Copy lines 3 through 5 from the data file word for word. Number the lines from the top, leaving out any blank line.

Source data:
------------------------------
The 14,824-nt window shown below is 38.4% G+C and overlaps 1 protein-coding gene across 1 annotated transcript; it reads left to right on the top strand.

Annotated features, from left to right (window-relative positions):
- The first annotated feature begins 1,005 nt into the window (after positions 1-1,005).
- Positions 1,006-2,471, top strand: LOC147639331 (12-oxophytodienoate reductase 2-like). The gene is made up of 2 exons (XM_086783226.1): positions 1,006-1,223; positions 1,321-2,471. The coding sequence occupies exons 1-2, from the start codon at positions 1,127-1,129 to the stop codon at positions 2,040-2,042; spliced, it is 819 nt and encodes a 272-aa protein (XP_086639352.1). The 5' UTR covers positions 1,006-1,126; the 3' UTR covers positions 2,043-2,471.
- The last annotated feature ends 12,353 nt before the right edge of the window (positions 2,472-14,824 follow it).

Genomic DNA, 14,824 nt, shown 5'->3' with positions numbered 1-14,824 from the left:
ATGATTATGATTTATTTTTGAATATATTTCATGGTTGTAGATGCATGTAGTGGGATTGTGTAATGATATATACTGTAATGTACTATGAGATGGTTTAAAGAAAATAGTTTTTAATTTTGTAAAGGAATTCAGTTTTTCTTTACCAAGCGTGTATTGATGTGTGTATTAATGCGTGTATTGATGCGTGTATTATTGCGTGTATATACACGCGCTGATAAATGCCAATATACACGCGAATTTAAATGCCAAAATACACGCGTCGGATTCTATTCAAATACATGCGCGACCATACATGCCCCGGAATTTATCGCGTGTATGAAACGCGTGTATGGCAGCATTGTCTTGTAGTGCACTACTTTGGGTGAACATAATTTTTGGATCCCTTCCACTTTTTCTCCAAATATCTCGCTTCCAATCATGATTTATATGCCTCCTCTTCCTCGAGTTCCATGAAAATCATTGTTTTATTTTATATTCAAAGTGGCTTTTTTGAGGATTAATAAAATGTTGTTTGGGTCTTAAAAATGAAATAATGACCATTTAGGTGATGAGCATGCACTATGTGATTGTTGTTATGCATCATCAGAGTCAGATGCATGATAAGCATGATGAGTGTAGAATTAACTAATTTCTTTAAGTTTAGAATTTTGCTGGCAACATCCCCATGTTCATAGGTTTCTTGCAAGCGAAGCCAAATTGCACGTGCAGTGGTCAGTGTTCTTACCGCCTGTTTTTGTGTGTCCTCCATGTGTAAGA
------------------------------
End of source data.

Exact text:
- The first annotated feature begins 1,005 nt into the window (after positions 1-1,005).
- Positions 1,006-2,471, top strand: LOC147639331 (12-oxophytodienoate reductase 2-like). The gene is made up of 2 exons (XM_086783226.1): positions 1,006-1,223; positions 1,321-2,471. The coding sequence occupies exons 1-2, from the start codon at positions 1,127-1,129 to the stop codon at positions 2,040-2,042; spliced, it is 819 nt and encodes a 272-aa protein (XP_086639352.1). The 5' UTR covers positions 1,006-1,126; the 3' UTR covers positions 2,043-2,471.
- The last annotated feature ends 12,353 nt before the right edge of the window (positions 2,472-14,824 follow it).